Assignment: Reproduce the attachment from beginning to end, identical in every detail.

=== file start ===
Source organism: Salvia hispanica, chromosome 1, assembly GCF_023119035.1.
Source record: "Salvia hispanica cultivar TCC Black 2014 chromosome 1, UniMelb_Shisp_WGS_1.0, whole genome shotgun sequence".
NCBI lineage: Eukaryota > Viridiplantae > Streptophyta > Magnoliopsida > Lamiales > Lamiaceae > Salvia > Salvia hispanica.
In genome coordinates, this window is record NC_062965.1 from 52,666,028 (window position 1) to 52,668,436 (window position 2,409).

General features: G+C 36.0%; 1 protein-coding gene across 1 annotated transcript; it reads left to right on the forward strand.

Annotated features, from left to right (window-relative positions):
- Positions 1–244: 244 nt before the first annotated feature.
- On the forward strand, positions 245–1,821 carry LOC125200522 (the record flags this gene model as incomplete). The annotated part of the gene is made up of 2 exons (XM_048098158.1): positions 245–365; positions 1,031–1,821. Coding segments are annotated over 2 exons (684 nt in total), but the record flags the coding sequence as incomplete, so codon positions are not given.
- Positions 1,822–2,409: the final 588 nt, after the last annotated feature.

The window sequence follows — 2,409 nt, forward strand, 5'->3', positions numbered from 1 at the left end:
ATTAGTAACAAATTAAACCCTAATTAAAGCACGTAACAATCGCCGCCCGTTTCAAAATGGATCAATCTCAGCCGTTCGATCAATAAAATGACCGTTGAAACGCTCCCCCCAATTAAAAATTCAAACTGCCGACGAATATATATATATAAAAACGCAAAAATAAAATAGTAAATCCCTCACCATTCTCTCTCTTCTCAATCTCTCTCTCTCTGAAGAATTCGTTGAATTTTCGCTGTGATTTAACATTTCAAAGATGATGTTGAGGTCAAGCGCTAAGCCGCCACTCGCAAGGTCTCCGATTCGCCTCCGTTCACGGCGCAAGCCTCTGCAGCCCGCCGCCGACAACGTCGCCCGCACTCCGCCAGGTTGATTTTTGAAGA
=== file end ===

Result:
Source organism: Salvia hispanica, chromosome 1, assembly GCF_023119035.1.
Source record: "Salvia hispanica cultivar TCC Black 2014 chromosome 1, UniMelb_Shisp_WGS_1.0, whole genome shotgun sequence".
NCBI lineage: Eukaryota > Viridiplantae > Streptophyta > Magnoliopsida > Lamiales > Lamiaceae > Salvia > Salvia hispanica.
In genome coordinates, this window is record NC_062965.1 from 52,666,028 (window position 1) to 52,668,436 (window position 2,409).

General features: G+C 36.0%; 1 protein-coding gene across 1 annotated transcript; it reads left to right on the forward strand.

Annotated features, from left to right (window-relative positions):
- Positions 1–244: 244 nt before the first annotated feature.
- On the forward strand, positions 245–1,821 carry LOC125200522 (the record flags this gene model as incomplete). The annotated part of the gene is made up of 2 exons (XM_048098158.1): positions 245–365; positions 1,031–1,821. Coding segments are annotated over 2 exons (684 nt in total), but the record flags the coding sequence as incomplete, so codon positions are not given.
- Positions 1,822–2,409: the final 588 nt, after the last annotated feature.

The window sequence follows — 2,409 nt, forward strand, 5'->3', positions numbered from 1 at the left end:
ATTAGTAACAAATTAAACCCTAATTAAAGCACGTAACAATCGCCGCCCGTTTCAAAATGGATCAATCTCAGCCGTTCGATCAATAAAATGACCGTTGAAACGCTCCCCCCAATTAAAAATTCAAACTGCCGACGAATATATATATATAAAAACGCAAAAATAAAATAGTAAATCCCTCACCATTCTCTCTCTTCTCAATCTCTCTCTCTCTGAAGAATTCGTTGAATTTTCGCTGTGATTTAACATTTCAAAGATGATGTTGAGGTCAAGCGCTAAGCCGCCACTCGCAAGGTCTCCGATTCGCCTCCGTTCACGGCGCAAGCCTCTGCAGCCCGCCGCCGACAACGTCGCCCGCACTCCGCCAGGTTGATTTTTGAAGA